Please use this identifier to cite or link to this item: http://docs.prosentient.com.au/prosentientjspui/handle/1/11311
Title: Staphylococcus aureus Prostatic abscess: a clinical case report and a review of the literature.
Authors: Carroll, David E
Marr, Ian
Huang, G Khai Lin
Holt, Deborah C
Tong, Steven Y C
Boutlis, Craig S
Affiliation: Department of Infectious Diseases, Royal Darwin Hospital, Darwin, Northern Territory, Australia. dcarroll06@qub.ac.uk.. Daisy Hill Hospital, Southern Health and Social Care Trust, Newry, Northern Ireland, United Kingdom. dcarroll06@qub.ac.uk.. The Queen's University of Belfast, Belfast, Northern Ireland, United Kingdom. dcarroll06@qub.ac.uk..
Department of Infectious Diseases, Royal Darwin Hospital, Darwin, Northern Territory, Australia.. Territory Pathology, Northern Territory Department of Health, Royal Darwin Hospital, Darwin, Northern Territory, Australia..
Department of Infectious Diseases, Royal Darwin Hospital, Darwin, Northern Territory, Australia..
Menzies School of Health Research, Charles Darwin University, Casuarina, Northern Territory, Australia..
Department of Infectious Diseases, Royal Darwin Hospital, Darwin, Northern Territory, Australia.. Menzies School of Health Research, Charles Darwin University, Casuarina, Northern Territory, Australia.. Victorian Infectious Disease Service, The Royal Melbourne Hospital, Victoria, Australia.. Peter Doherty Institute for Infection and Immunity, The University of Melbourne, Victoria, Australia..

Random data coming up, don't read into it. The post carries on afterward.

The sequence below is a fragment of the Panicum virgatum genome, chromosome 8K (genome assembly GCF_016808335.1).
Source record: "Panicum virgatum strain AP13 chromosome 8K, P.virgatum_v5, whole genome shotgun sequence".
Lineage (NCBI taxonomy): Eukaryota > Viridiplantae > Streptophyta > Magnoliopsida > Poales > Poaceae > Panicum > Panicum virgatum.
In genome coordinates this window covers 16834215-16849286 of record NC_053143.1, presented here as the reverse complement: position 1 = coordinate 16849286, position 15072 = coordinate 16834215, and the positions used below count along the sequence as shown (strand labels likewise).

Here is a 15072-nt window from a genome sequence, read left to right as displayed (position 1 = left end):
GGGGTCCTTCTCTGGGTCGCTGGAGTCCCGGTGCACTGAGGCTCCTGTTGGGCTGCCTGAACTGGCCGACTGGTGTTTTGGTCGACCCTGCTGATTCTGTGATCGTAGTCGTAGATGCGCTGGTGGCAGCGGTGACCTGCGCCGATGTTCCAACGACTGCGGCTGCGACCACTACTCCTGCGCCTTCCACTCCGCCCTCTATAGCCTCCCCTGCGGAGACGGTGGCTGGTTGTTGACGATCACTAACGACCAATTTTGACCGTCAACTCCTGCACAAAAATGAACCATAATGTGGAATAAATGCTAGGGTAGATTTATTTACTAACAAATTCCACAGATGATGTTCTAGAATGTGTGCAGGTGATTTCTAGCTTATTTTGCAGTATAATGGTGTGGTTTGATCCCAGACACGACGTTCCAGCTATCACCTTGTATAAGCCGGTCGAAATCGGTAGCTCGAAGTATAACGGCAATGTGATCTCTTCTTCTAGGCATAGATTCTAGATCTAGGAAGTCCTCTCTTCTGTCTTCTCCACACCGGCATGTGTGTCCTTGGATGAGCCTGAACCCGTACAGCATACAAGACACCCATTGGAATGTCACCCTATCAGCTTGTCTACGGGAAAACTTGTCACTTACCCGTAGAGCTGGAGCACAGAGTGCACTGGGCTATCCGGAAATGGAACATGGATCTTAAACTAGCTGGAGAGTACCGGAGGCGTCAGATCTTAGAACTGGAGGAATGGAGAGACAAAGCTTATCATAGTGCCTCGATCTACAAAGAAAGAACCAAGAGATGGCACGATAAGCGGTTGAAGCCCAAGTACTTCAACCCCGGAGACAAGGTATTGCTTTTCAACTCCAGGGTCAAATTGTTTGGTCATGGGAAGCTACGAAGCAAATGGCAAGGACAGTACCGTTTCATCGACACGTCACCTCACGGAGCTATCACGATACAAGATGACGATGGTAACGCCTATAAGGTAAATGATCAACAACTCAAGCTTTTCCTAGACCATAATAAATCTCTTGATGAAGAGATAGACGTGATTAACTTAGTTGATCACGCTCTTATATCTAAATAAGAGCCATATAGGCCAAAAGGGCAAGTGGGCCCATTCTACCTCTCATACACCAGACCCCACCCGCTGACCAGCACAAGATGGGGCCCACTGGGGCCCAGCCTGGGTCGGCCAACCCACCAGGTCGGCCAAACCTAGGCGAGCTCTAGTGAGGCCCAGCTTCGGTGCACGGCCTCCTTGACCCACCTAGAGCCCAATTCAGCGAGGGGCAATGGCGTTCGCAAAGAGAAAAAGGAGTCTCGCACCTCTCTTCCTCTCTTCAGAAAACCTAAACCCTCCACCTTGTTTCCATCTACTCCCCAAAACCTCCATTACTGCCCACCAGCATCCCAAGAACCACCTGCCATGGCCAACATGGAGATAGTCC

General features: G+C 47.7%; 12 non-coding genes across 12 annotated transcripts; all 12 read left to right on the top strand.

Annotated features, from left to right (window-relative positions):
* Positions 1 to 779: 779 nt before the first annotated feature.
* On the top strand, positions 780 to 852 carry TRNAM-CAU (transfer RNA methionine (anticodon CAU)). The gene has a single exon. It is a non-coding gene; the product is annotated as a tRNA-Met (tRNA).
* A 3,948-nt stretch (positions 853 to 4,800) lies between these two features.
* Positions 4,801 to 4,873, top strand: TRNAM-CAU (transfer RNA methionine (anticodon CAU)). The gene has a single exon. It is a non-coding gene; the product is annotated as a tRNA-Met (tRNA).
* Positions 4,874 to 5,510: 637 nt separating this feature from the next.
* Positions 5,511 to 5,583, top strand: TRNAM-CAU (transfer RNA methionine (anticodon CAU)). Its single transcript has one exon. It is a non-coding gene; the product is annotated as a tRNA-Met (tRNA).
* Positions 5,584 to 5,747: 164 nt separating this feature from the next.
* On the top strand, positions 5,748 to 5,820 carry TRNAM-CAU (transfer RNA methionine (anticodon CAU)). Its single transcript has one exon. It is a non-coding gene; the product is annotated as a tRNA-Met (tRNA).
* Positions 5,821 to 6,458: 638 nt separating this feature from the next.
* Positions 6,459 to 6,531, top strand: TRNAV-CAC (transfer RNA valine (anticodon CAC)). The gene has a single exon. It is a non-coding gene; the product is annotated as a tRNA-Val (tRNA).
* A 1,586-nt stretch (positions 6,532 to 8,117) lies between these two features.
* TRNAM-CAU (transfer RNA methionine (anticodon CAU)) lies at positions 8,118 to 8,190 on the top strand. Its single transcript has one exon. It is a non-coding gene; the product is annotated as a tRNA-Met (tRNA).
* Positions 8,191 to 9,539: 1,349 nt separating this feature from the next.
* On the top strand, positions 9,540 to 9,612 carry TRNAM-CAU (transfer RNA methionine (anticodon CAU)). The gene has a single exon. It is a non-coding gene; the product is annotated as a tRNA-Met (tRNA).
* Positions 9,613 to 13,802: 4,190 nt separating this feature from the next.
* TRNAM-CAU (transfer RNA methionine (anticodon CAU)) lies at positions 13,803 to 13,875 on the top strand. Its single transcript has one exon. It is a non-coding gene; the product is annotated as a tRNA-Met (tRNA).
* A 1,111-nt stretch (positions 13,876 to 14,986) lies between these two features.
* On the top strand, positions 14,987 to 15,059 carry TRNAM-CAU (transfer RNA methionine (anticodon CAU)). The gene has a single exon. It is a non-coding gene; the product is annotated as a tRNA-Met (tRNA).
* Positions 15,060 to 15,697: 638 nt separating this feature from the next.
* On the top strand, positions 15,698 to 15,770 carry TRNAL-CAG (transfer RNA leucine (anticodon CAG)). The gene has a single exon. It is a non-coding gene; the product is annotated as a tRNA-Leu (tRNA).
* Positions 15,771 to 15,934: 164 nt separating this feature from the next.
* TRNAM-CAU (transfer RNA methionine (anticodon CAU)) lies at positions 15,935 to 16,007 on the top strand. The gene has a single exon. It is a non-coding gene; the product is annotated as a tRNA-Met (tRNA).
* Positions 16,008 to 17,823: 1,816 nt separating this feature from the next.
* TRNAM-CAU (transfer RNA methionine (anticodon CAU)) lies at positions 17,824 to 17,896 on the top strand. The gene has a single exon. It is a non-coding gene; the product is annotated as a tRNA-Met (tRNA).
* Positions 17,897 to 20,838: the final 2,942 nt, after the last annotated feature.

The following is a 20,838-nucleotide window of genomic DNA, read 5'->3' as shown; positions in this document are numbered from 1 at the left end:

Department of Infectious Diseases, Royal Darwin Hospital, Darwin, Northern Territory, Australia.. Territory Pathology, Northern Territory Department of Health, Royal Darwin Hospital, Darwin, Northern Territory, Australia..
Issue Date: 2017
Citation: BMC infectious diseases 2017; 17(1): 509
Abstract: Prostatic abscess is a rare complication of acute bacterial prostatitis and is most commonly caused by Enterobacteriaceae. We report on a case of prostatic abscess caused by Staphylococcus aureus and conduct a review of the literature. We present a case of S. aureus prostatic abscess that was successfully treated with a combination of antibiotic and surgical therapy. The isolate was non–multidrug-resistant, methicillin-resistant Staphylococcus aureus and was genotyped as clonal complex 5, an emerging regional clone that is trimethoprim resistant and Panton-Valentine leukocidin positive. This current case report is the first to describe the use of clindamycin step-down therapy. A literature review identified a further 39 cases of S. aureus prostatic abscesses, of which 26 were methicillin resistant. S. aureus is an uncommon cause of prostatic abscess. Optimal management includes both antibiotic therapy and surgical drainage. Our use of clindamycin as step-down therapy was guided by its excellent prostatic penetration.
URI: http://docs.prosentient.com.au/prosentientjspui/handle/1/11311
DOI: 10.1186/s12879-017-2605-4
Type: Case Reports
Journal Article
Review
Subjects: MRSA
MSSA
PVL
Prostatic abscess
Prostatic abscesses
ST5-MRSA
Staphylococcus aureus
nmMRSA
Abscess
Anti-Bacterial Agents
Bacterial Toxins
Clindamycin
DNA, Bacterial
Humans
Male
Methicillin-Resistant Staphylococcus aureus
Prostatic Diseases
Staphylococcal Infections
Staphylococcus aureus
Tomography, X-Ray Computed
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